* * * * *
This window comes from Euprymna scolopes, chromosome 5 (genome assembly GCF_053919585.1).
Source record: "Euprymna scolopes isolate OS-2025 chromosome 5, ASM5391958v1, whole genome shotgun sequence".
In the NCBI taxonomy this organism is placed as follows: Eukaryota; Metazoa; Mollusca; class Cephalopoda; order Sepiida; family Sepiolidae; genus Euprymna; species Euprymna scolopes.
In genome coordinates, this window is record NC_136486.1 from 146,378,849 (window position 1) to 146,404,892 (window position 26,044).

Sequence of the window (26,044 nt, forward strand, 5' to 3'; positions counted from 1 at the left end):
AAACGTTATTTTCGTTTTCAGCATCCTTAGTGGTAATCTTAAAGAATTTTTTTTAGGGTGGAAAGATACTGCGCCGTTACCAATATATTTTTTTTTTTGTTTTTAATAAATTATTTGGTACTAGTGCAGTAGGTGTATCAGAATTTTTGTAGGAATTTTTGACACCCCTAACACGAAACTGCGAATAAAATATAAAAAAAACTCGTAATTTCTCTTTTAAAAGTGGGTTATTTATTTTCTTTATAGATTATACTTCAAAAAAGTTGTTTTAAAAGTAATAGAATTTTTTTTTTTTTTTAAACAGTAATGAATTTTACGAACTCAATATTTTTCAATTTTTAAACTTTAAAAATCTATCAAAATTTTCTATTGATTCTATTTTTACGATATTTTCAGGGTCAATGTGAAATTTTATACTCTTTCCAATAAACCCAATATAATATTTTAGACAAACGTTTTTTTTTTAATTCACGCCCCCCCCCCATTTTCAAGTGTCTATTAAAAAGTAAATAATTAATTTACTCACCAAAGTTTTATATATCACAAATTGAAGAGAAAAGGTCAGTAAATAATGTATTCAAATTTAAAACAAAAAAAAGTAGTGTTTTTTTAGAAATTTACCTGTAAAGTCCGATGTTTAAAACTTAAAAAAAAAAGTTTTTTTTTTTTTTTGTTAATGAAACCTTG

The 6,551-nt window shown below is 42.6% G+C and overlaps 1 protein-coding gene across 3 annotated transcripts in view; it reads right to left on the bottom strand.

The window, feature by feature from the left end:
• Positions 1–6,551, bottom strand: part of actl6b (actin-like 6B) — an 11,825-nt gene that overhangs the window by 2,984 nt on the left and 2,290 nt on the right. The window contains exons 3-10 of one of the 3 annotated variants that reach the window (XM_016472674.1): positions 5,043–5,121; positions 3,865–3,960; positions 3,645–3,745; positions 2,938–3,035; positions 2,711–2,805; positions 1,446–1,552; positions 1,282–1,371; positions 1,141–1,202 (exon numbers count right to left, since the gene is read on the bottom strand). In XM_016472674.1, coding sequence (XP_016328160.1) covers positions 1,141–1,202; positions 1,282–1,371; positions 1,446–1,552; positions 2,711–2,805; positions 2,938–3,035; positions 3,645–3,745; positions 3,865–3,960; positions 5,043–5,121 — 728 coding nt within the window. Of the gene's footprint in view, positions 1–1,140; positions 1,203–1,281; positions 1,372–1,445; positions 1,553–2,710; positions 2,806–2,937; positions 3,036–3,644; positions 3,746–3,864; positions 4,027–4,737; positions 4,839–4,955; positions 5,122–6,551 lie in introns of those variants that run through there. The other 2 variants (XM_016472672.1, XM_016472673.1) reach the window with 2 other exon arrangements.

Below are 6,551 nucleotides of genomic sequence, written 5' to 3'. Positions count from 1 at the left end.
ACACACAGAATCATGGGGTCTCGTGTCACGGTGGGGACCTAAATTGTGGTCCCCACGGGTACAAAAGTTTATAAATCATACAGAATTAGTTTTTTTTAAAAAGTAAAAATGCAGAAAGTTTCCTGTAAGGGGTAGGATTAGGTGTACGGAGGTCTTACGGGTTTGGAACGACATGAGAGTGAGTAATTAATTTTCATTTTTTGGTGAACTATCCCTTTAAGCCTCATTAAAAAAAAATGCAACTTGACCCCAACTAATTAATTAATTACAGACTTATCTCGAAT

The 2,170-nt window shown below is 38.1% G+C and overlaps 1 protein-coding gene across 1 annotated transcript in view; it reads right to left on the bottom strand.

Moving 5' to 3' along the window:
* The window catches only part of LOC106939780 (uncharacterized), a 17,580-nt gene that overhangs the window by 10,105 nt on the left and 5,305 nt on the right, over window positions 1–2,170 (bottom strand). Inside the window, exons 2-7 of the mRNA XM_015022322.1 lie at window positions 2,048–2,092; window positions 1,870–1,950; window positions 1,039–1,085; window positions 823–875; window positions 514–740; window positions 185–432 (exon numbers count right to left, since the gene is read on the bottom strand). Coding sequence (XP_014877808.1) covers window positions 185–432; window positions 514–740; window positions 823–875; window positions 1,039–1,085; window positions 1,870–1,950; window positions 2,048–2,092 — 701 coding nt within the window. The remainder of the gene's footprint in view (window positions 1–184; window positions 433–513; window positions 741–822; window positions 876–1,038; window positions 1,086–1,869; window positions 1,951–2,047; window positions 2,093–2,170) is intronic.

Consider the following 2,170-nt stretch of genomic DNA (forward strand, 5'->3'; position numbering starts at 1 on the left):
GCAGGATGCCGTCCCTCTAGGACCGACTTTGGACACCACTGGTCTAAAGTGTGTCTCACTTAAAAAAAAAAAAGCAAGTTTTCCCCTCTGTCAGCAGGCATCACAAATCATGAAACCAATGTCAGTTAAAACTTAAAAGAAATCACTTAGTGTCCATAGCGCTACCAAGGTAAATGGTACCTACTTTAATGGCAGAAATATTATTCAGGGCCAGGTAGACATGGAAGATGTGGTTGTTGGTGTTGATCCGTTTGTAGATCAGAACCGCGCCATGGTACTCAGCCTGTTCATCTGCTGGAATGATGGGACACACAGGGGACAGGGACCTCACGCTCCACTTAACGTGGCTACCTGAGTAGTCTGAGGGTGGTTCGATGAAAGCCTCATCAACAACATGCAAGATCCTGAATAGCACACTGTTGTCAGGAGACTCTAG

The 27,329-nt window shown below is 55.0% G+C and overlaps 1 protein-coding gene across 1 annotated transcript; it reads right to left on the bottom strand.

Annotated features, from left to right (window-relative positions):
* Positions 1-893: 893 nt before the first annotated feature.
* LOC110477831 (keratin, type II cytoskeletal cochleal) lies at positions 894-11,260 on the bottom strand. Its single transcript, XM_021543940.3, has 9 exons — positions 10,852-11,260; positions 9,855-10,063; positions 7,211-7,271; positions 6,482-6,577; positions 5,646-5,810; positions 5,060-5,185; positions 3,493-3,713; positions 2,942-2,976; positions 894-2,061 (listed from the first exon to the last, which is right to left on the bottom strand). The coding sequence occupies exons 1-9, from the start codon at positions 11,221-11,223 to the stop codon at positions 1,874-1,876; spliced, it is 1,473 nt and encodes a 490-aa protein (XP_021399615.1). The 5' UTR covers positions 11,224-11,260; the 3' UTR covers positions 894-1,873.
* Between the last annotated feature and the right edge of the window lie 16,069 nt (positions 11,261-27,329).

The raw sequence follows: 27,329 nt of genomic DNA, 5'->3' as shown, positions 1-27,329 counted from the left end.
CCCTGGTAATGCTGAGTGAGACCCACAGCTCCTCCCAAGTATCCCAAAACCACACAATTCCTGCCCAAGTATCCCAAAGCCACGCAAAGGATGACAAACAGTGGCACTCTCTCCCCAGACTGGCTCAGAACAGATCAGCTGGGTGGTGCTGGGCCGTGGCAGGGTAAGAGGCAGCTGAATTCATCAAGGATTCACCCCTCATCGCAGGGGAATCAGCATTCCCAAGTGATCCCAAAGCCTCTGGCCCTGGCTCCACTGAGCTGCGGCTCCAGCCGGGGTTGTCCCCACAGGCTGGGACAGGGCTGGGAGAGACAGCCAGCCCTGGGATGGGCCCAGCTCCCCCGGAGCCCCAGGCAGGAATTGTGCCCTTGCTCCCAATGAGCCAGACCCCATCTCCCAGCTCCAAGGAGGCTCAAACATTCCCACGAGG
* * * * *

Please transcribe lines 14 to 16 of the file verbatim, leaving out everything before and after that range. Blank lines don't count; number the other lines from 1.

* The window catches only part of LOC106939780 (uncharacterized), a 17,580-nt gene that overhangs the window by 10,105 nt on the left and 5,305 nt on the right, over window positions 1–2,170 (bottom strand). Inside the window, exons 2-7 of the mRNA XM_015022322.1 lie at window positions 2,048–2,092; window positions 1,870–1,950; window positions 1,039–1,085; window positions 823–875; window positions 514–740; window positions 185–432 (exon numbers count right to left, since the gene is read on the bottom strand). Coding sequence (XP_014877808.1) covers window positions 185–432; window positions 514–740; window positions 823–875; window positions 1,039–1,085; window positions 1,870–1,950; window positions 2,048–2,092 — 701 coding nt within the window. The remainder of the gene's footprint in view (window positions 1–184; window positions 433–513; window positions 741–822; window positions 876–1,038; window positions 1,086–1,869; window positions 1,951–2,047; window positions 2,093–2,170) is intronic.

Consider the following 2,170-nt stretch of genomic DNA (forward strand, 5'->3'; position numbering starts at 1 on the left):
GCAGGATGCCGTCCCTCTAGGACCGACTTTGGACACCACTGGTCTAAAGTGTGTCTCACTTAAAAAAAAAAAAGCAAGTTTTCCCCTCTGTCAGCAGGCATCACAAATCATGAAACCAATGTCAGTTAAAACTTAAAAGAAATCACTTAGTGTCCATAGCGCTACCAAGGTAAATGGTACCTACTTTAATGGCAGAAATATTATTCAGGGCCAGGTAGACATGGAAGATGTGGTTGTTGGTGTTGATCCGTTTGTAGATCAGAACCGCGCCATGGTACTCAGCCTGTTCATCTGCTGGAATGATGGGACACACAGGGGACAGGGACCTCACGCTCCACTTAACGTGGCTACCTGAGTAGTCTGAGGGTGGTTCGATGAAAGCCTCATCAACAACATGCAAGATCCTGAATAGCACACTGTTGTCAGGAGACTCTAG